Stanford’s foremost problem is administrative bloat. The University employs 14,448 non-teaching employees, more than double the 6,769 it had on the payroll in 1984 (non-teaching employees include benefits-eligible employees only and does not include students, or employees working less than 50 percent time or hired for less than 6 months). If you think the number of assistants to the deputy to the associate dean of some esoteric administrative department is trivial, follow this thought experiment.
Imagine a university just like Stanford. This university boasts a prestigious faculty, which includes 10 Nobel Laureates, and has held an average rank of 2.7 over the past 9 years in the U.S. News College Rankings. Its alumni include four of nine seats on the Supreme Court. And, this university is making big investments in new buildings, like a 94,000 square foot space for biological sciences. The school does not mandate a Eurocentric curriculum and even asks students to fulfill a gender studies requirement. Of course, this description is not a fiction; it is one of Stanford in 1994.
The campus experience of yesteryear sounds identical to the experience today, with two key differences — tuition and the number of non-teaching employees. The total cost of 1994 attendance (tuition + room & board + mandatory fees) in 2017 dollars was $42,231. Today, tuition is $22,000 higher. Would students rather spend four years at 2018 Stanford, or four years at 1994 Stanford and receive $92,000 in cash? Here is the total cost of attendance and the number of non-teaching employees over the past three decades:
In 33 years Stanford’s cost has doubled! True, the University also employs 927 more professors than is did in 1984:
However, professor growth has more closely matched growth of the student body. And while more teachers per student may have improved the Stanford education, more non-teaching employees seems to have a much more negligible impact on the value of a Stanford diploma. Compared to 1984, Stanford employs 73 percent more non-teaching employees per student and 24 percent more per professor. The number of non-teaching employees should not even grow one for one with enrollment growth because of returns to scale! Here is the total of undergraduate and graduate enrollment alongside the student to non-teaching employee ratio:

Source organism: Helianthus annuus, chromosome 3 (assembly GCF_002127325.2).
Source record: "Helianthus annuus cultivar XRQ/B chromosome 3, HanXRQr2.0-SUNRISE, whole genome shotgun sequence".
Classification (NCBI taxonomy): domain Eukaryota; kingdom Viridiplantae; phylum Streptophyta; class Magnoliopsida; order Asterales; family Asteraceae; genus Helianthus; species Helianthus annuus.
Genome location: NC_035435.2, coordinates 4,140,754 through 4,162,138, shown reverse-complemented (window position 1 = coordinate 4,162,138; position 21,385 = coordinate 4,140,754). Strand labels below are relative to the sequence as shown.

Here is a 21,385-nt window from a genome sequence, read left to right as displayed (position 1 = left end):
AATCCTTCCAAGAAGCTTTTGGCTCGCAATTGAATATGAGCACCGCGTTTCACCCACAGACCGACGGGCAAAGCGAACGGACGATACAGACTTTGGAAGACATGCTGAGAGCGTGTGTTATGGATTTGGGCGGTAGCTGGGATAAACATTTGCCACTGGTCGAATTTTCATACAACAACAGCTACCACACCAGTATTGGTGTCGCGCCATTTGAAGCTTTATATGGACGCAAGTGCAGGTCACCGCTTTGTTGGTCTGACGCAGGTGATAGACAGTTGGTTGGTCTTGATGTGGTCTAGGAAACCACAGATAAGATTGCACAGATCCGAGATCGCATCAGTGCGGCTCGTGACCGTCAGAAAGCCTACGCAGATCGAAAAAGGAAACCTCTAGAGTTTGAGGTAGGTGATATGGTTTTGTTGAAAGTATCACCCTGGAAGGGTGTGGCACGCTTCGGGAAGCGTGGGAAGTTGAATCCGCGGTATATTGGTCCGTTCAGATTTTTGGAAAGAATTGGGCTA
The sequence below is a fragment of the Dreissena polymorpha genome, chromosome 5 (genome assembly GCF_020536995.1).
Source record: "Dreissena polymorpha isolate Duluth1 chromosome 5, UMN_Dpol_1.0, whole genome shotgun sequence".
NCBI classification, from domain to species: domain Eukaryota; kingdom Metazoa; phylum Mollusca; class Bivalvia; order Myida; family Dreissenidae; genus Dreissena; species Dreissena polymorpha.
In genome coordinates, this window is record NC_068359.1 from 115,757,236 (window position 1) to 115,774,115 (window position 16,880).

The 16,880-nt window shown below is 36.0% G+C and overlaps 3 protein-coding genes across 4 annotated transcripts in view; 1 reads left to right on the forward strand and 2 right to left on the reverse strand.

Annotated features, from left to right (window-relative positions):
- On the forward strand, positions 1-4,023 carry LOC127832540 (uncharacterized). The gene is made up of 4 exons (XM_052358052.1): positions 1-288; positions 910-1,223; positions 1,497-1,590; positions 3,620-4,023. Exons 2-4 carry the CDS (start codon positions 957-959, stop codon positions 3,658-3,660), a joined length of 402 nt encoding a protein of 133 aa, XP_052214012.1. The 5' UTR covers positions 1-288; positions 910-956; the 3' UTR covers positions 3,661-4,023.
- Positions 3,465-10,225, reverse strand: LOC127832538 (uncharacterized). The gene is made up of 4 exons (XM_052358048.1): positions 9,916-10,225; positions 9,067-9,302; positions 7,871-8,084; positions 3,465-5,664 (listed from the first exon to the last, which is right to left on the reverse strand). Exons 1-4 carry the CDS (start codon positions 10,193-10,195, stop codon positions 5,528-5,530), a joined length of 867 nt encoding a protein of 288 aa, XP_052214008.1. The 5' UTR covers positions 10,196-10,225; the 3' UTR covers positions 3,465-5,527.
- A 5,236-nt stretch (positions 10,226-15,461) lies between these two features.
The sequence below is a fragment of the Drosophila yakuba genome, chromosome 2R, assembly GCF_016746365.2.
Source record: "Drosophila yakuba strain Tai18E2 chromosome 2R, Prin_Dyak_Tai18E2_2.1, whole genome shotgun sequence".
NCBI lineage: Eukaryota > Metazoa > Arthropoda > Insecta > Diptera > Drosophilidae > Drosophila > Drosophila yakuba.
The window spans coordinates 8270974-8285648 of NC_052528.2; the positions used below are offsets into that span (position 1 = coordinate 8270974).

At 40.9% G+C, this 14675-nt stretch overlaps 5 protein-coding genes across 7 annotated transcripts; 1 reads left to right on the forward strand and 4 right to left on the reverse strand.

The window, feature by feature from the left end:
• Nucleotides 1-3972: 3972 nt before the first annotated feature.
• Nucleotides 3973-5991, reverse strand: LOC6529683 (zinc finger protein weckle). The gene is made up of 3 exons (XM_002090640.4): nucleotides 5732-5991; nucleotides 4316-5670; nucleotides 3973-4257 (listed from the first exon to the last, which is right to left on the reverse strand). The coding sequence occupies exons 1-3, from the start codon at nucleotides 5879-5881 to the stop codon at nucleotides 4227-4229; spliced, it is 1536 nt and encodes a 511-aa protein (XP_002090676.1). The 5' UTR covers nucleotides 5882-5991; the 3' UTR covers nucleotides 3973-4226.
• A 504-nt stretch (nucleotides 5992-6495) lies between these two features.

Stanford’s student to employee ratio is falling so low, so fast, it could soon be lower than the guest to staff ratio at the nearby $1,000-a-night Rosewood Hotel. Assuming Stanford pays the average non-teaching employee $60,000 per year, a conservative estimate of total compensation including benefits and taxes, these workers cost $867 million per year, 15 percent of the University’s operating expenses.
The operations of the President, Provost, and other administrative offices like communications and business affairs employ 56 percent more workers per student than in 1984. Some units, such as the Office of Development which is tasked to raise far more money than in years past, could perhaps justify more staff. But in the 1980s non-teaching employees were still using punch cards to tabulate data, an army of secretaries to communicate, and a labyrinth of file cabinets to store information. In the digital age, increasing non-teaching employees to feed students, manage the endowment, operate libraries, and run various academic programs is an absurd inefficiency. If anything, given the advances in technology, productivity per employee should be higher.
To be fair, growth of non-teaching employee payroll has been uneven across various parts of the University. Here is a breakdown of Stanford’s non teaching employees by department:
Even-handed analysis should note 47 percent of growth of non-teaching employees since 1994 has been in the School of Medicine, which aside from educating students has some responsibility to provide care. But even disregarding every non-teaching employee in the School of Medicine, Stanford employs so many of these workers in other departments that if it reassigned those staff members from their current duties to provide every undergraduate with a personal butler, then the University would still have 2,300 employees left to service the needs of its 9,400 graduate students. The school of Medicine aside, compared to 1994, the University employs three times as many residential and dining employees, almost twice as many employees in administrative units, and 100 more workers in the ultimate 21st century tool — libraries. Low-productivity non-teaching employees are eating Stanford.
With strong leadership at the top, starving the administrative beast is possible. Purdue President Mitch Daniels was able to do so and has held his institution’s undergraduate tuition constant since 2012. “This place was not built to be efficient,” Daniels told the Wall Street Journal in 2014. “You're not going to find many places where you just take a cleaver and hack off a big piece of fat. Just like a cow, it's marbled through the whole enterprise.” President Marc Tessier-Lavigne should give Daniels a call and ask to borrow his steak knife. He can start by hacking off pieces of marbled fat in his own office before taking the rest of the non-teaching employee payroll to the butcher shop.
Data sourced from Stanford University Annual Financial Report August 31, 2017 and 2016; Stanford University Budget Plan 2018/2019; Stanford University Budget Plan 2017/2018; Stanford University Budget Plan 2013/2014; Stanford University Budget Plan 2002/2003; Stanford University Budget Plan 1994/1995; and Stanford University Operating Budget Guidelines 1986-87.